Tourism Worker Support Ends Outside Siem Reap

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Three visitors, including foreigners, climb stairs near Angkor Wat temple in Siem Reap province on March 31, 2022. (Roun Ry/VOD)
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The government will continue to support Siem Reap tourism workers as the sector continues to struggle in the temple city, a Labor Minister official said Thursday, but will suspend monthly payments for other tourism workers.

The government started paying workers up to $40 a month in 2020 after the Covid-19 pandemic decimated tourism businesses, which have only recently shown early signs of revival. The Labor Ministry announced on Tuesday the payments would continue for workers in Siem Reap but not elsewhere.

The ministry justified the move by saying the pandemic had been dealt with effectively and that a gradual increase in tourists was helping travel-dependent businesses. Experts and workers’ representatives were not as optimistic about the sector’s short-term prospects.

Labor Ministry spokesperson Heng Sour said Siem Reap business was recovering slowly and that was why support for workers there had to continue.

“The tourism sector is recovering gradually because of [Covid-19] immunity in the community. That allows for economic and social activity to progress again and return to a normal trend in a new normal way of life,” he said.

Sour added that 235 tourism businesses had suspended jobs for 26,925 workers, of which 153 enterprises were in Siem Reap and employed 15,705 workers. The government had already disbursed $8.5 million using Wing money transfer services, of which Siem Reap workers got $6.5 million.

Seng Taing, the manager at TS Concept, which runs a cafe and chocolate shops in Phnom Penh, said their workers had received assistance from the government ranging from $20 to $40.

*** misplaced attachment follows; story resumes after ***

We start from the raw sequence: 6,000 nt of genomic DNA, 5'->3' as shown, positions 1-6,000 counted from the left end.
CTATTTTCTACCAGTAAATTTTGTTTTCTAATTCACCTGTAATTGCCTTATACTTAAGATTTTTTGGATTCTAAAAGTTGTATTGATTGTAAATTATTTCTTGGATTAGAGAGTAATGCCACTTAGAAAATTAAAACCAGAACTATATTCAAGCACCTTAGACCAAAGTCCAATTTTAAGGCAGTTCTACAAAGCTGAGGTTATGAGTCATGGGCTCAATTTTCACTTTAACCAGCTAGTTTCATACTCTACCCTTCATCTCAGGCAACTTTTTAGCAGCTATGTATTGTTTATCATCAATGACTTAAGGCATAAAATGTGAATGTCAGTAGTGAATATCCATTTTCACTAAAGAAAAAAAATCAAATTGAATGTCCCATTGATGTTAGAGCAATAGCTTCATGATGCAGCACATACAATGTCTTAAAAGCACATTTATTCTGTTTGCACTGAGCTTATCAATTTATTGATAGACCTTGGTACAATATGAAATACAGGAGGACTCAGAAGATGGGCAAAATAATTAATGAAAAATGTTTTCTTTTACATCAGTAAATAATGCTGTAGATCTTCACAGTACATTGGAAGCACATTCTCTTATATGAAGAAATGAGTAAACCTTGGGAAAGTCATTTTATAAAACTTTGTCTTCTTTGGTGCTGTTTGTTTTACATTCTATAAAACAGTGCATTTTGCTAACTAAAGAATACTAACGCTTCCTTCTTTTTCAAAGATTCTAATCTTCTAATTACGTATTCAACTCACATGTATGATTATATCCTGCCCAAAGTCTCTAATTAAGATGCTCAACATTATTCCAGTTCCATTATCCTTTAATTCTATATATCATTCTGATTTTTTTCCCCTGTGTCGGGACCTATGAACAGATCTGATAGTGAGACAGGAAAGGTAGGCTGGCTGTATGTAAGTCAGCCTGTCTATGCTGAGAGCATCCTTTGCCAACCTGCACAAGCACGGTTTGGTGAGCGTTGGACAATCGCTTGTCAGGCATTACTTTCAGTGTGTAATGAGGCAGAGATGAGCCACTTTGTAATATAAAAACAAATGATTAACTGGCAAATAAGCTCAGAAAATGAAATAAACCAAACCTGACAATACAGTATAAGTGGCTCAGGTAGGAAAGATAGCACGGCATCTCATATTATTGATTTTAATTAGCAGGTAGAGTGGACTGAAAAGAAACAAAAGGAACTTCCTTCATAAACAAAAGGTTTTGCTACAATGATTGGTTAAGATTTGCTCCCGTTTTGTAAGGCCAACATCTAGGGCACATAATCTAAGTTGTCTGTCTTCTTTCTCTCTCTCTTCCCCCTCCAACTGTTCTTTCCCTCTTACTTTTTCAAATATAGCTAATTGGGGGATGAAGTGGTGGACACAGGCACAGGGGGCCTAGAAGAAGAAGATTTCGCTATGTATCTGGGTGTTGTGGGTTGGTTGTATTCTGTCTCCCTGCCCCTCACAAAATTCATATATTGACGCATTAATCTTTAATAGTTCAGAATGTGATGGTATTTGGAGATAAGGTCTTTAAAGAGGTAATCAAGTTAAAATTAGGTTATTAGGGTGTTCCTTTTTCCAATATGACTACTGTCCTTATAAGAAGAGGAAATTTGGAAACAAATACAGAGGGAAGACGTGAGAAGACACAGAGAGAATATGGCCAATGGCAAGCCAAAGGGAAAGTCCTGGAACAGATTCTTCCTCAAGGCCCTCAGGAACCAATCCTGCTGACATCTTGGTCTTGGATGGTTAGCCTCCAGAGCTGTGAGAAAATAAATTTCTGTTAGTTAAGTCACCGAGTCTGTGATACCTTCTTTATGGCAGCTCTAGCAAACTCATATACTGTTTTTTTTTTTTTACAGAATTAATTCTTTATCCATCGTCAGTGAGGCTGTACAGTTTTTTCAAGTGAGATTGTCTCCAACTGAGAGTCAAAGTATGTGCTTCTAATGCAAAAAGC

He said the money had stopped now that the business was running and workers had returned to work.

“It is up to the government. Government has more eyes and noses, and weighs it up based on the national budget and other inputs and outputs.”

However, Morm Rithy, the president of the Cambodian Tourism and Service Workers Federation, was less hopeful about the current situation.

He said there was not enough increase in tourists to justify suspending the monthly allowances to workers. He said only 5% to 10% of international tourists had returned and local tourists were largely traveling within the country only during long holidays.

“If the government decided to end the relief fund for them, I think that it is not a proper decision and it is too fast and they should reconsider,” he said.

He questioned how many businesses had reopened and taken back workers, adding that only a small fraction of the workforce before the pandemic had returned to work.

“So the remaining workers that companies did not get back, where do [we] keep them? They are jobless,” he said. “[If] decisions are made without clear judgment, it will affect the people’s finances.”

Top Sopheak, a Tourism Ministry spokesperson, said tourist numbers had picked up. There were around 250,000 local tourists traveling around the country, and 340,000 foreign visitors had come to Cambodia this year as of May. Sihanoukville and Phnom Penh and border areas Poipet and Svay Rieng were seeing heightened business activity, he said.

Sopheak said there were around 3,400 foreign arrivals a day in May, which increased to 4,200 in June. They were mostly from Asean countries and China, he said, expecting this number to move up and likely inch toward returning to pre-pandemic levels.

“From July, we expect the increase could be 4,500 to 5,500 international tourists per day. If there is no serious impact, we expect that there will be 800,000 to 1 million international tourists in 2022.”

The country saw 6.6 million international tourists in 2019, according to Tourism Ministry statistics.

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